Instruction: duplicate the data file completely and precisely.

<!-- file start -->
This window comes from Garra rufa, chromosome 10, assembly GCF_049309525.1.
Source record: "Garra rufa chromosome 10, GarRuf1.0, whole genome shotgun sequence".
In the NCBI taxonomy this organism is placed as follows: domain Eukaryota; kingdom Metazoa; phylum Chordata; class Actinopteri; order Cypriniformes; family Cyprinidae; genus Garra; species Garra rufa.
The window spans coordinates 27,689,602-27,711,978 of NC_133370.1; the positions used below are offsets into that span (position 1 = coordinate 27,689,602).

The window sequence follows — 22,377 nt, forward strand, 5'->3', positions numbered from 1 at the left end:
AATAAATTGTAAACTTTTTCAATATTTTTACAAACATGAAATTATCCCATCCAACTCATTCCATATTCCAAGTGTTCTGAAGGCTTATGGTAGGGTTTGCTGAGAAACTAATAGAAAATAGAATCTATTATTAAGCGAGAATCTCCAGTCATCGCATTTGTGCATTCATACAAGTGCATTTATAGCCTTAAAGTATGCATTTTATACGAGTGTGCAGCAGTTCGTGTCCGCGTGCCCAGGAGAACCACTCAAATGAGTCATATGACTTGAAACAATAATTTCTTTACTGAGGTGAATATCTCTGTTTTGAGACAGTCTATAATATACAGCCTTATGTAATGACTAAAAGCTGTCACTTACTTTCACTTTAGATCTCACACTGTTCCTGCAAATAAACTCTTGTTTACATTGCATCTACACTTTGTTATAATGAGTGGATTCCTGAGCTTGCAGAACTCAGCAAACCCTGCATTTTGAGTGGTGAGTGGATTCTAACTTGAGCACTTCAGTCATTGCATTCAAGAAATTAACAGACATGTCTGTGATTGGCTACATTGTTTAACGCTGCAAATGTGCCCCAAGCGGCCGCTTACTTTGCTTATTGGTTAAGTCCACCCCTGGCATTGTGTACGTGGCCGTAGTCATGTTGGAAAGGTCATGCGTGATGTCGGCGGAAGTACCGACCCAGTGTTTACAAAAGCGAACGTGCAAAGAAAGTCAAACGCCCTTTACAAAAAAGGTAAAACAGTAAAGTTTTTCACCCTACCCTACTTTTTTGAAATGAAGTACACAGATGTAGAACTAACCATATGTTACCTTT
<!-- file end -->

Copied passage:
This window comes from Garra rufa, chromosome 10, assembly GCF_049309525.1.
Source record: "Garra rufa chromosome 10, GarRuf1.0, whole genome shotgun sequence".
In the NCBI taxonomy this organism is placed as follows: domain Eukaryota; kingdom Metazoa; phylum Chordata; class Actinopteri; order Cypriniformes; family Cyprinidae; genus Garra; species Garra rufa.
The window spans coordinates 27,689,602-27,711,978 of NC_133370.1; the positions used below are offsets into that span (position 1 = coordinate 27,689,602).

The window sequence follows — 22,377 nt, forward strand, 5'->3', positions numbered from 1 at the left end:
AATAAATTGTAAACTTTTTCAATATTTTTACAAACATGAAATTATCCCATCCAACTCATTCCATATTCCAAGTGTTCTGAAGGCTTATGGTAGGGTTTGCTGAGAAACTAATAGAAAATAGAATCTATTATTAAGCGAGAATCTCCAGTCATCGCATTTGTGCATTCATACAAGTGCATTTATAGCCTTAAAGTATGCATTTTATACGAGTGTGCAGCAGTTCGTGTCCGCGTGCCCAGGAGAACCACTCAAATGAGTCATATGACTTGAAACAATAATTTCTTTACTGAGGTGAATATCTCTGTTTTGAGACAGTCTATAATATACAGCCTTATGTAATGACTAAAAGCTGTCACTTACTTTCACTTTAGATCTCACACTGTTCCTGCAAATAAACTCTTGTTTACATTGCATCTACACTTTGTTATAATGAGTGGATTCCTGAGCTTGCAGAACTCAGCAAACCCTGCATTTTGAGTGGTGAGTGGATTCTAACTTGAGCACTTCAGTCATTGCATTCAAGAAATTAACAGACATGTCTGTGATTGGCTACATTGTTTAACGCTGCAAATGTGCCCCAAGCGGCCGCTTACTTTGCTTATTGGTTAAGTCCACCCCTGGCATTGTGTACGTGGCCGTAGTCATGTTGGAAAGGTCATGCGTGATGTCGGCGGAAGTACCGACCCAGTGTTTACAAAAGCGAACGTGCAAAGAAAGTCAAACGCCCTTTACAAAAAAGGTAAAACAGTAAAGTTTTTCACCCTACCCTACTTTTTTGAAATGAAGTACACAGATGTAGAACTAACCATATGTTACCTTT